I also try to categorise the posts according to how they fit in to the Study Design. On the right-hand-side of the site you can see the list of categories, and clicking on those will take you to all of the posts related to that topic.

All the best with your studies this year!

High Court rules donation bans, caps compatible with free speech

The High Court last week made an important decision on the implied constitutional freedom of political communication. Jeff McCloy, a property developer, challenged the validity of NSW restrictions on political donations. The High Court’s ruling was important because it upheld the laws, clarified the test to be applied in “implied freedoms” cases, and confirmed that equality of participation in democracy was a “grand underlying principle” of the Constitution.

In its 2013 Unions NSW v New South Wales decision, the High Court ruled that a ban on all non-voters making political donations was an impermissible restriction of the implied freedom of political communication. While the government claimed it was aimed at eliminating corruption, the Court held there was no clear link between the challenged provisions and that purpose, and therefore the law failed the Lange test.

This prompted McCloy to challenge provisions in the Election Funding, Expenditure and Disclosures Act 1981 (NSW), which bans property developers from making political donations. Applying the logic of the precedent, he argued there was no reason to believe property developers were more likely to make corrupt donations than other people, therefore there was no rational connection to anti-corruption purposes.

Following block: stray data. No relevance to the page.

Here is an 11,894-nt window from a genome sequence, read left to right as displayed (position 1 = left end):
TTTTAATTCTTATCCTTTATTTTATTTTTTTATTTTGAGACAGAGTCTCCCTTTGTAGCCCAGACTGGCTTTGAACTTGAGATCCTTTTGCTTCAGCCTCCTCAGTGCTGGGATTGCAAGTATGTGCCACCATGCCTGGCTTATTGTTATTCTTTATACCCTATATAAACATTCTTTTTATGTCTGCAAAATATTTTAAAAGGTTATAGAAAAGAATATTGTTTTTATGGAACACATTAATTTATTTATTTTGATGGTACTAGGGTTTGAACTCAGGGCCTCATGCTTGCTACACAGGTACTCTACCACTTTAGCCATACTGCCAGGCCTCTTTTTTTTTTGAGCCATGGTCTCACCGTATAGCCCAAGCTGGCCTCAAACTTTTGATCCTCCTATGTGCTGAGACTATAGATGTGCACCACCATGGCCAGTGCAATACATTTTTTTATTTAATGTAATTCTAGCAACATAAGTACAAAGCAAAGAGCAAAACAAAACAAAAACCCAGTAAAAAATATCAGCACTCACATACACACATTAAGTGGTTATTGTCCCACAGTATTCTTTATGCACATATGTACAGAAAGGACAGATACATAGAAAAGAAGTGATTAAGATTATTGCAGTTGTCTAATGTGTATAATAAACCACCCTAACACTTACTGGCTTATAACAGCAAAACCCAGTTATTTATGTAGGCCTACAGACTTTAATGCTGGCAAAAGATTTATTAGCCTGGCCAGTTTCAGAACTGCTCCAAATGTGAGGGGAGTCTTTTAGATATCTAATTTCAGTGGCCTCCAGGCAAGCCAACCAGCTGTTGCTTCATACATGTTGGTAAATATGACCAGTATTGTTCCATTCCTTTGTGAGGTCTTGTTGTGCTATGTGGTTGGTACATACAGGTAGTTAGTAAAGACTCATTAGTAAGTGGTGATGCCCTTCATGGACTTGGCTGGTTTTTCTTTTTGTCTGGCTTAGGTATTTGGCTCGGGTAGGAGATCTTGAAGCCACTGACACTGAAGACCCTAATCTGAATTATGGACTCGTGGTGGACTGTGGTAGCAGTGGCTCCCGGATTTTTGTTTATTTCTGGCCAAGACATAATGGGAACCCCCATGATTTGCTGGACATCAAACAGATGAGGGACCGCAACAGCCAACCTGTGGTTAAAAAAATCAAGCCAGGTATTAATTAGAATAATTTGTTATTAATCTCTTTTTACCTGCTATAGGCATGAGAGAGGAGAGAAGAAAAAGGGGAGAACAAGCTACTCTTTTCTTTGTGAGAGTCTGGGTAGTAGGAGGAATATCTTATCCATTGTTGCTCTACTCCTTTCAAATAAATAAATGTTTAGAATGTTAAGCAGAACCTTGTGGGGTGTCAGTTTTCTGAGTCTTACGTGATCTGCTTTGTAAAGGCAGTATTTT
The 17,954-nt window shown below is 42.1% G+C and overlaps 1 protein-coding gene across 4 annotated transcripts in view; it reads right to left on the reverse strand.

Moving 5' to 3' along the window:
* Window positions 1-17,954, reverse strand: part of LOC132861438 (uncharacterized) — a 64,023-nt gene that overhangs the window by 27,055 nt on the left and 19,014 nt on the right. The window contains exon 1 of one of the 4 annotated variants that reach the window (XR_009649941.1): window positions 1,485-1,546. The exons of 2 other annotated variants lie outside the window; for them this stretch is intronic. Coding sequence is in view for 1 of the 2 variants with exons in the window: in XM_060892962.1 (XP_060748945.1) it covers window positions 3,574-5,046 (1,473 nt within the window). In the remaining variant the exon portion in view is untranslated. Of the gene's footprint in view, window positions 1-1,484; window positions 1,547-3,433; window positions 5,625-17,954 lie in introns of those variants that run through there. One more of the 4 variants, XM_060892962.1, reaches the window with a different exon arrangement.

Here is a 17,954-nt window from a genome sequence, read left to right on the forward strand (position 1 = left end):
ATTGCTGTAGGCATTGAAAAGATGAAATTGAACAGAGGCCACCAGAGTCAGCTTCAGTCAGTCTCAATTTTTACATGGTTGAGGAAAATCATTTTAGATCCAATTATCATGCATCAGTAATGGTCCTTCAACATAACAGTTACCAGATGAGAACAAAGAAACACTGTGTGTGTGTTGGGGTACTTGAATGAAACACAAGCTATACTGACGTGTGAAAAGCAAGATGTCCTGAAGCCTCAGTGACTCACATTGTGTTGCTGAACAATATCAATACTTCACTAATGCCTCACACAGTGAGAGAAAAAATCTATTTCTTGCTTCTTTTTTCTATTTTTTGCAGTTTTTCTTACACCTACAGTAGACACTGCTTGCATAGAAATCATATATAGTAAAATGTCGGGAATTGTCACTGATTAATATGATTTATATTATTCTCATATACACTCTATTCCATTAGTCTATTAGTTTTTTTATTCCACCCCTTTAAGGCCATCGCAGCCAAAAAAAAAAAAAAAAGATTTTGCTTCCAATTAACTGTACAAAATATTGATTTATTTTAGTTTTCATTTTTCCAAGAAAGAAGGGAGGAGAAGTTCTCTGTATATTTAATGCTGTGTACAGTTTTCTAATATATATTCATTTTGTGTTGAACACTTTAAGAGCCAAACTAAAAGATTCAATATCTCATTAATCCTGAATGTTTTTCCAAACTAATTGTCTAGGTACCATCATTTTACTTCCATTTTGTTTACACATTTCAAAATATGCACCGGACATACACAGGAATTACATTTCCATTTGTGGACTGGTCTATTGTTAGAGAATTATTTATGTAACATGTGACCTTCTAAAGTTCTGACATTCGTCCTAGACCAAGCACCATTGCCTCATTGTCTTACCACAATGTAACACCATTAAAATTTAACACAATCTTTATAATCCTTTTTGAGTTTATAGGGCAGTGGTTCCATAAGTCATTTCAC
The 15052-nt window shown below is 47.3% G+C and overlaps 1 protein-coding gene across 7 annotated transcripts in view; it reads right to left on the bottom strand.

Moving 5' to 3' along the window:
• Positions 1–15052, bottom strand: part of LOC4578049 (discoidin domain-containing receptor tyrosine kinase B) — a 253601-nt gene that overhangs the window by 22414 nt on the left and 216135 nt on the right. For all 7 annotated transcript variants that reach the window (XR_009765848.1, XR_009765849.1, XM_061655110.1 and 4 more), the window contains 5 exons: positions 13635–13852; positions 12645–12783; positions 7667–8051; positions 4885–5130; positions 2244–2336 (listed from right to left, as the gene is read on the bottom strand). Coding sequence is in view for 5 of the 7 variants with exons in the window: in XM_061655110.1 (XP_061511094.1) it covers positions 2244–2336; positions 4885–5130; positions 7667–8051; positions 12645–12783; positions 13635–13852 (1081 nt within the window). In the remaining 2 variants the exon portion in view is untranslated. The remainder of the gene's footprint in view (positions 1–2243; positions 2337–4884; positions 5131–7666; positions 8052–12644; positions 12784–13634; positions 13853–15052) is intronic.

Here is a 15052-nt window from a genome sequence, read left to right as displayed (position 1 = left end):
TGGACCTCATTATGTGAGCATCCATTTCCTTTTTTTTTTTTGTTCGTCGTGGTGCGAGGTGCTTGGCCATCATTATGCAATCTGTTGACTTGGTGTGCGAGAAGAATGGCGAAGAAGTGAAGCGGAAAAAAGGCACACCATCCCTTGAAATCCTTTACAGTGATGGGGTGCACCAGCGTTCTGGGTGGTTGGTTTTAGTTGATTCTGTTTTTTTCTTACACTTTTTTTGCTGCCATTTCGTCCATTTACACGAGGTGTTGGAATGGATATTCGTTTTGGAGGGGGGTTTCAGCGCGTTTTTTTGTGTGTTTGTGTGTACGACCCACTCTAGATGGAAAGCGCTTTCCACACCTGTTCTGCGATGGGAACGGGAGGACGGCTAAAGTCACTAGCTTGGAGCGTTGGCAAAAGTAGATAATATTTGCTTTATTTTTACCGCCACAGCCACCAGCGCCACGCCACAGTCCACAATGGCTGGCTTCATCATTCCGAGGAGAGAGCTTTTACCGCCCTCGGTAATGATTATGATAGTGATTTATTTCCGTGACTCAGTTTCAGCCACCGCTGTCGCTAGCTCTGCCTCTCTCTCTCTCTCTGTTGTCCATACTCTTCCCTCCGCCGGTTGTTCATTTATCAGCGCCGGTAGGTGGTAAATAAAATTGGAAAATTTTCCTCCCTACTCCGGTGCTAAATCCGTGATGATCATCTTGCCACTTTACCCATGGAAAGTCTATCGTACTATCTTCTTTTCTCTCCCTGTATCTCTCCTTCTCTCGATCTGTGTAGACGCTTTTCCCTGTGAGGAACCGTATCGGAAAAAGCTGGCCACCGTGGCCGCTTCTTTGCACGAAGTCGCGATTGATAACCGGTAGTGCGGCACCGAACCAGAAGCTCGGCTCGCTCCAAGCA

However, a majority of the Court firmly rejected this argument, finding that “Property developers are sufficiently distinct to warrant specific regulation”, referring to “recent history” in NSW including a number of reports by the Independent Commission Against Corruption (ICAC). The law was therefore appropriately adapted to the legitimate purpose of preventing corruption or the appearance of corruption.

(The Court’s reliance on ICAC was interesting because the plaintiff’s illegal donations to Liberal Party MPs were uncovered through an ICAC investigation. In his testimony, McCloy said, “They all come to see me for money, I feel like a walking ATM, some days.”)

The Unions NSW case also struck down a combined cap on election spending by political parties and any affiliated industrial organisations. Although the law did not specify any particular target, the plaintiffs pointed out the Labor Party had maintained affiliation with trade unions for more than a century. Hayne J expressed concern this may have been the true target of the law, asking the NSW Government’s counsel, “Is there any other party to which 95G(6) presently has application? … Are we to ignore 100 years of history in this country, Mr Kirk? Are we to shut our eyes to what has been observed over the last decades?” The Court again held there was no rational link to an anti-corruption purpose, so the combined spending cap was unconstitutional.